A pair of speakers that’s as American as the stars and stripes and strong filter coffee, and an exciting, dynamic listen
DEFINITIVE TECHNOLOGIES IS one of those loudspeaker manufacturers that’s instantly recognisable as being American. Like JBL, Klipsch, Infinity and Cerwin Vega, there’s something in the design and engineering of Definitive’s products that just says “USA, USA, USA”. As it turns out, there’s something very American about the sound of this particular pair of loudspeakers, but more on that later.
Definitive has been around since 1990 and anyone who’s spent any time reading American hi-fi magazines will be familiar with the incredibly distinctive Mythos ST and STS SuperTower speakers, thanks to the company’s long-running prominent inside front cover adverts. With their built-in subwoofers and unique oval shaped “racetrack” drivers, these tall and slender floorstanders captured my imagination, and I’ve been angling to hear a set for years. When a pair of the standmounted StudioMonitor 65 speakers came up for review, I jumped at the opportunity.
Features and Construction
The StudioMonitor 65’s are big for standmounts, with an odd form factor that actually makes a lot of sense when you consider the driver layout. Measuring 419mm tall by 383mm deep, they’re almost square from the side but that depth is necessary to house the 12-inch driver in the top panel. Hang on – a 12-inch driver in a standmounted speaker? What sorcery is this? Well, it’s one of Definitive’s “racetrack” drivers, so while it’s 12-inches long, it’s only 6-inches wide, and it’s an unpowered planar (or flat) bass radiator. The cabinet is sealed, which makes the radiator pressure coupled to the two main drivers, so it’s implemented to extend bass response without needing a port of some sort. You can’t see the racetrack driver, hidden as it is under a cloth-covered honeycomb panel, but there’s no doubt that it’s there once you hear the bass extension.
At 200mm, the front of the speaker is relatively narrow compared to the other dimensions, with a curved glossy anti-diffraction baffle housing two 5.25-inch mineral-filled polymer-coned BDSS midrange drivers and a 1-inch aluminium dome tweeter, which has been heat-treated and coated with a ceramic layer. The drivers are laid out in a D’Appolito or mid/top/mid configuration. BDSS stands for Balanced Double Surround System – basically in a BDSS driver, the cone is supported by soft rubber surrounds at both the outer and inner edges, which allows it to have a longer excursion and less distortion. These BDSS drivers are some of the strangest looking drivers I’ve seen, thanks to the mushroom-shaped Linear Response Waveguides plonked in the centre of each cone; these are claimed to smooth off-axis frequency response and disperse the sound of the drivers over a wider area.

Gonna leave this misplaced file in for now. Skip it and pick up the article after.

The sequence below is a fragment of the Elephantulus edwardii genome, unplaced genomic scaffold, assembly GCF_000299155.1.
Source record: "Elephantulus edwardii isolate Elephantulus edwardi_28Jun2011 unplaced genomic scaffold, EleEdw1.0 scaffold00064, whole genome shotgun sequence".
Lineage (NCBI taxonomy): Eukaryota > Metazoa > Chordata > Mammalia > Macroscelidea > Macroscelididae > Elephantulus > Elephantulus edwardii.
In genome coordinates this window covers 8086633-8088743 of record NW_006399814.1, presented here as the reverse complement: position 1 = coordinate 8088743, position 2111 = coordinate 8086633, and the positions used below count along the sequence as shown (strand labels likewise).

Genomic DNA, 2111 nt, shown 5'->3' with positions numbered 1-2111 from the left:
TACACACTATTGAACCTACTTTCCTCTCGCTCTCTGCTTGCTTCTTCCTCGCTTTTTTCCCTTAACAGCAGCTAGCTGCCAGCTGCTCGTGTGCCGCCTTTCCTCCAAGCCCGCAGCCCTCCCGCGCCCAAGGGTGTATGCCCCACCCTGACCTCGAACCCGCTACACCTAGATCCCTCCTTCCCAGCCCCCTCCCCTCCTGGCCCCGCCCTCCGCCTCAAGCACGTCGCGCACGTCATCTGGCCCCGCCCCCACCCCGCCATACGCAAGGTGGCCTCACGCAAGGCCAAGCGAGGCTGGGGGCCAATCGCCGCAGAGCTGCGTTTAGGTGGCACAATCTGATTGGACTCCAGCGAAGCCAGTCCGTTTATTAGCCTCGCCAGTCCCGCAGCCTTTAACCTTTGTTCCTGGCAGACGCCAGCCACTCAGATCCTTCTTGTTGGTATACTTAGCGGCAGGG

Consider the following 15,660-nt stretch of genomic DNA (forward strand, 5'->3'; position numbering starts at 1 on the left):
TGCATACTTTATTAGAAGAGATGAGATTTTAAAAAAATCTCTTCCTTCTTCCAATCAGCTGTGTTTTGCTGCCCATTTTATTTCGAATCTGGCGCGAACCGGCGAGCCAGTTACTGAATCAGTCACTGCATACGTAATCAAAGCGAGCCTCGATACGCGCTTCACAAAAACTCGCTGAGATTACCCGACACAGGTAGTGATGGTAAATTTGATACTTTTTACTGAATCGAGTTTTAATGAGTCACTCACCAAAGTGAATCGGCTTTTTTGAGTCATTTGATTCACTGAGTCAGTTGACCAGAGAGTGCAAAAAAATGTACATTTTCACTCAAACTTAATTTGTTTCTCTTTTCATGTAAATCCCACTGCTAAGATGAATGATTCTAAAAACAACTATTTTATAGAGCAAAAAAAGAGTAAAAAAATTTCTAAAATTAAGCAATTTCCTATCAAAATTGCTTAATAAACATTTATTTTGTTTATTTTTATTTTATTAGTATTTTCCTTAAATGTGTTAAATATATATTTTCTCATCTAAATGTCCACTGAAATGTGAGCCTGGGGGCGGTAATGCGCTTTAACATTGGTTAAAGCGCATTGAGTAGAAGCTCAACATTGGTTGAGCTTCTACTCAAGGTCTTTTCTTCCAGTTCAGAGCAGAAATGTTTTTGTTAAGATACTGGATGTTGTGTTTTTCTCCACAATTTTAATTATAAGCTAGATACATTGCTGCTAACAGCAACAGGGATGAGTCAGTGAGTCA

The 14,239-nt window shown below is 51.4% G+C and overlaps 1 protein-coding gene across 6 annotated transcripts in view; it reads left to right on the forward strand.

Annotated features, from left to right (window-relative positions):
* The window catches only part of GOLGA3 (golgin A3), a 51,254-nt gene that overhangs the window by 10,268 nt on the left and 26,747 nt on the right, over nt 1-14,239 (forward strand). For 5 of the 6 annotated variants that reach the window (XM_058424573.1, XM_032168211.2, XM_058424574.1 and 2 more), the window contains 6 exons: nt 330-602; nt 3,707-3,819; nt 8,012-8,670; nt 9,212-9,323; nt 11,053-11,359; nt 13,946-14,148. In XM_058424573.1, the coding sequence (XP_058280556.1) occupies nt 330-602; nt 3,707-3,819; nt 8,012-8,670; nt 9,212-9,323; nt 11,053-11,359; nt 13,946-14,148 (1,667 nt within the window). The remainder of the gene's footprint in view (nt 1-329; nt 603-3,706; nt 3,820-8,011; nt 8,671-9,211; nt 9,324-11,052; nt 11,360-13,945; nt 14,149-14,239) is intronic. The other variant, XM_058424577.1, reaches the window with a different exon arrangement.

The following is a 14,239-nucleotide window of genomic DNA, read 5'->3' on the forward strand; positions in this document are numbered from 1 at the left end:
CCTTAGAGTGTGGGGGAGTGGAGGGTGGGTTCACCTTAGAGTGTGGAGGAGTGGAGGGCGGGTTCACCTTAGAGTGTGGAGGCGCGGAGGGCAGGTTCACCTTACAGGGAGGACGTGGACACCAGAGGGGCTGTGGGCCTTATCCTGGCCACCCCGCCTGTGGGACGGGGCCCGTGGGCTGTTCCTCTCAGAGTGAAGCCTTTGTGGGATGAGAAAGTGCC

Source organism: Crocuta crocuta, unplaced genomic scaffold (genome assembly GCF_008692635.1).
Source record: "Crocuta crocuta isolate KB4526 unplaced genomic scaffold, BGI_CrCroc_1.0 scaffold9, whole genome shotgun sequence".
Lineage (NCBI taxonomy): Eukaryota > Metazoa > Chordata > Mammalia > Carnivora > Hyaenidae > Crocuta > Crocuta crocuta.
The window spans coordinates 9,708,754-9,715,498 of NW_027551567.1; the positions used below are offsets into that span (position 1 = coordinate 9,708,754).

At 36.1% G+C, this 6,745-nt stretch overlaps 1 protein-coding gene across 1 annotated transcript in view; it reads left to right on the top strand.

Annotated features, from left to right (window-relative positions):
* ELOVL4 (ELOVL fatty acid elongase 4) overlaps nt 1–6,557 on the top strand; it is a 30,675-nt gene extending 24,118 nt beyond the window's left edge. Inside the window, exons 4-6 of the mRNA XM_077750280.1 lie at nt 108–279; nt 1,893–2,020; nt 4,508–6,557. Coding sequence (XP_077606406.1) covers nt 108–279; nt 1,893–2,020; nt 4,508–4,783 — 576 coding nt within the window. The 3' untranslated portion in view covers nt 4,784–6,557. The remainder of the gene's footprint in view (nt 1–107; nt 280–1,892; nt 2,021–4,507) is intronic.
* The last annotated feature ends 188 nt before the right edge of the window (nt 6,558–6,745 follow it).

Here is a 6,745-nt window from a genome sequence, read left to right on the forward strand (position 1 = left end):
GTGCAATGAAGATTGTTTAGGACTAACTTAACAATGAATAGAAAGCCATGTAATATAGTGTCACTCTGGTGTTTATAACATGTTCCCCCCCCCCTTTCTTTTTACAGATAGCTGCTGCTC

The StudioMonitor 65’s are rated at being an 8 Ohm load and are claimed to have a very high 92 dB sensitivity, a power handling of 20-300 watts and a frequency response of 30Hz to 30kHz. The crossover network apparently features oversize inductors and Mylar capacitors to improve sound quality, and there’s an integrated Zobel network to flatten the impendence curve and make the speakers easier to drive.
The twin pairs of binding posts are connected with plated metal links. As binding posts go, they’re solid and have flats machined into their top surfaces to allow users to crank them down on spade connectors or bare cable – they also offer banana plug connectivity. The finish is good in a utilitarian way, with the only really flashy looking bit being that glossy front baffle – the rest is all matt black – no shiny wooden veneers are available here. The internally braced cabinets aren’t all that well damped, the smaller curved cabinets of the Monitor Audio Gold GX50 mini monitors (reviewed here) present panels that are substantially more inert. Grilles are supplied, hooking up to the baffles using old school plastic plugs. Being no fan of grilles in general, they were left in the box but they’re there to tidy the looks of the speakers for those who want a little more discretion.
I placed the speakers on the Monitor Audio stands that I had in, along with the Gold GX50’s. The size of the StudioMonitor 65’s is obvious when they’re actually on a stand, but at around 10kg, they’re not that heavy.
The review set had been run for only a couple of hours, so I set them up to run-in for a few days – there’s a note in the box with the manual recommending a few days of “conditioning” at normal listening levels, and it’s a good thing that it’s there because fresh from the box, these are the flattest and most un-dynamic speakers I’ve ever heard. Six hours later and I could have sworn that something paranormal had happened, because they magically transformed into something rather special, and kept improving for the next 24 hours or so.